An act of medical malpractice can be defined roughly as an injurious mistake made by a medical professional while treating a patient. Usually someone filing a medical malpractice claim is doing so because a medical mistake was made which caused them to suffer some type of injury; an injury that would have not happened but for the mistake made by the medical professional. Filing a malpractice claim is how the injured patient attempts to hold doctors, nurses, and all other providing medical care responsible for their actions. Some believe that without this type of malpractice claim, there would be no checks and balances in the medical profession.
Just because one can file a claim in court based in medical malpractice doesn't mean that the claim should be filed maliciously or without cause. There has to be a basis for a medical malpractice suit and the person bringing the suit has to be able to prove it on the merits. Basically, a medical malpractice case is a negligence case and in negligence there are four elements that have to be proven in accordance with the applicable legal standard. The elements are duty, breach of duty, proximate cause and damages. Each of these has to be proved by the party bringing the claim.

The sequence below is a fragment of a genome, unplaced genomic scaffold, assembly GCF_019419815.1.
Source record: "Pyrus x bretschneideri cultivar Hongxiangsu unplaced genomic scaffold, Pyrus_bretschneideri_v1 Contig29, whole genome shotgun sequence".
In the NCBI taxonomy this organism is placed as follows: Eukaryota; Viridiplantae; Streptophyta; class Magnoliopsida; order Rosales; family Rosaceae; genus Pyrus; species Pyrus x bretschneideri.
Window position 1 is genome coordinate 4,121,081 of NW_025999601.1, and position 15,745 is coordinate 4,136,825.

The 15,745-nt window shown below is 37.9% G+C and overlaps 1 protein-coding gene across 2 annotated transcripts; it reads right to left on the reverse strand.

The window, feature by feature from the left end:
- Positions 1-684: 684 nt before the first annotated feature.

In Pennsylvania, a state formerly known for having a rather high number of malpractice filings, there has actually been a decrease in the number of filings. This can be attributed to a couple of different factors one being that the law has been changed which only allows individuals for file for medical malpractice in the county where the allegedly negligent acts occurred. In addition to this new provision in the law, arguably Pennsylvania is taking a harsher look at the kinds of claims that are filed and ruling some out in the early stages of the process.
Every state handles medical malpractice processes and procedures differently. Even though the courts of the Keystone State may be taking a hard line toward frivolous malpractice claims, people who have lost much due to a medical professional's mistake should still investigate their options and exercise their right to seek compensation if appropriate.